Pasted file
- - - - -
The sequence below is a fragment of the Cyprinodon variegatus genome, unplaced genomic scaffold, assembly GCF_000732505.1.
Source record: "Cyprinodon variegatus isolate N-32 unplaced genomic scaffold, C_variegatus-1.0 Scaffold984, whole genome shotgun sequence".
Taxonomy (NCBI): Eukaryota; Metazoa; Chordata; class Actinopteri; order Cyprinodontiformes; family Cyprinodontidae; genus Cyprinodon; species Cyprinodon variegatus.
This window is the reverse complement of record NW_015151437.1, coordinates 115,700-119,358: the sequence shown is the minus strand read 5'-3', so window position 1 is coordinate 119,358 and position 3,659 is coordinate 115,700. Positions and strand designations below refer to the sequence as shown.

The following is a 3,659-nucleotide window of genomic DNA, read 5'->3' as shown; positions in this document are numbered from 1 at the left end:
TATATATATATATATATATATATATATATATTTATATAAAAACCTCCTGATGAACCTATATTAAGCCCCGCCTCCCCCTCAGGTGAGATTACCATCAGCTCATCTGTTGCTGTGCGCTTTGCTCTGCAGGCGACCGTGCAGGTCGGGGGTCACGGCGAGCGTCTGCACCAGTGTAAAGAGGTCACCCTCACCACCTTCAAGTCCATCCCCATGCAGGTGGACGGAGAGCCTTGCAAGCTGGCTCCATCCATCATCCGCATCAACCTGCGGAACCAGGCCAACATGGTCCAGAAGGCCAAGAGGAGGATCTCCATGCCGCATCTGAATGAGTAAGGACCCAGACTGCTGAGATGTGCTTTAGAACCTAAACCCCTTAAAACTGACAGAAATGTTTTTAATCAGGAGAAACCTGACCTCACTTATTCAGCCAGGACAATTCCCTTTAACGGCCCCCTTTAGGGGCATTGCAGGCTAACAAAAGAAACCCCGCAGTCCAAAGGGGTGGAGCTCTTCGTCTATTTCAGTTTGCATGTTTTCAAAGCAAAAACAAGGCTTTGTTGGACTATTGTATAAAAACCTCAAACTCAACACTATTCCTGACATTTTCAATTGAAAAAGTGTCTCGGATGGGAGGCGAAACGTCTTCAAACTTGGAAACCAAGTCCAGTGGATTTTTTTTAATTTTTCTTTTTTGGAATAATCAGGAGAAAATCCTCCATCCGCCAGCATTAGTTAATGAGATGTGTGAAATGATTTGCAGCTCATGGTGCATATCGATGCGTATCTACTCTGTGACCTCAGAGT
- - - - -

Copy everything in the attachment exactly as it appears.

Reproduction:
The sequence below is a fragment of the Cyprinodon variegatus genome, unplaced genomic scaffold, assembly GCF_000732505.1.
Source record: "Cyprinodon variegatus isolate N-32 unplaced genomic scaffold, C_variegatus-1.0 Scaffold984, whole genome shotgun sequence".
Taxonomy (NCBI): Eukaryota; Metazoa; Chordata; class Actinopteri; order Cyprinodontiformes; family Cyprinodontidae; genus Cyprinodon; species Cyprinodon variegatus.
This window is the reverse complement of record NW_015151437.1, coordinates 115,700-119,358: the sequence shown is the minus strand read 5'-3', so window position 1 is coordinate 119,358 and position 3,659 is coordinate 115,700. Positions and strand designations below refer to the sequence as shown.

The following is a 3,659-nucleotide window of genomic DNA, read 5'->3' as shown; positions in this document are numbered from 1 at the left end:
TATATATATATATATATATATATATATATATTTATATAAAAACCTCCTGATGAACCTATATTAAGCCCCGCCTCCCCCTCAGGTGAGATTACCATCAGCTCATCTGTTGCTGTGCGCTTTGCTCTGCAGGCGACCGTGCAGGTCGGGGGTCACGGCGAGCGTCTGCACCAGTGTAAAGAGGTCACCCTCACCACCTTCAAGTCCATCCCCATGCAGGTGGACGGAGAGCCTTGCAAGCTGGCTCCATCCATCATCCGCATCAACCTGCGGAACCAGGCCAACATGGTCCAGAAGGCCAAGAGGAGGATCTCCATGCCGCATCTGAATGAGTAAGGACCCAGACTGCTGAGATGTGCTTTAGAACCTAAACCCCTTAAAACTGACAGAAATGTTTTTAATCAGGAGAAACCTGACCTCACTTATTCAGCCAGGACAATTCCCTTTAACGGCCCCCTTTAGGGGCATTGCAGGCTAACAAAAGAAACCCCGCAGTCCAAAGGGGTGGAGCTCTTCGTCTATTTCAGTTTGCATGTTTTCAAAGCAAAAACAAGGCTTTGTTGGACTATTGTATAAAAACCTCAAACTCAACACTATTCCTGACATTTTCAATTGAAAAAGTGTCTCGGATGGGAGGCGAAACGTCTTCAAACTTGGAAACCAAGTCCAGTGGATTTTTTTTAATTTTTCTTTTTTGGAATAATCAGGAGAAAATCCTCCATCCGCCAGCATTAGTTAATGAGATGTGTGAAATGATTTGCAGCTCATGGTGCATATCGATGCGTATCTACTCTGTGACCTCAGAGT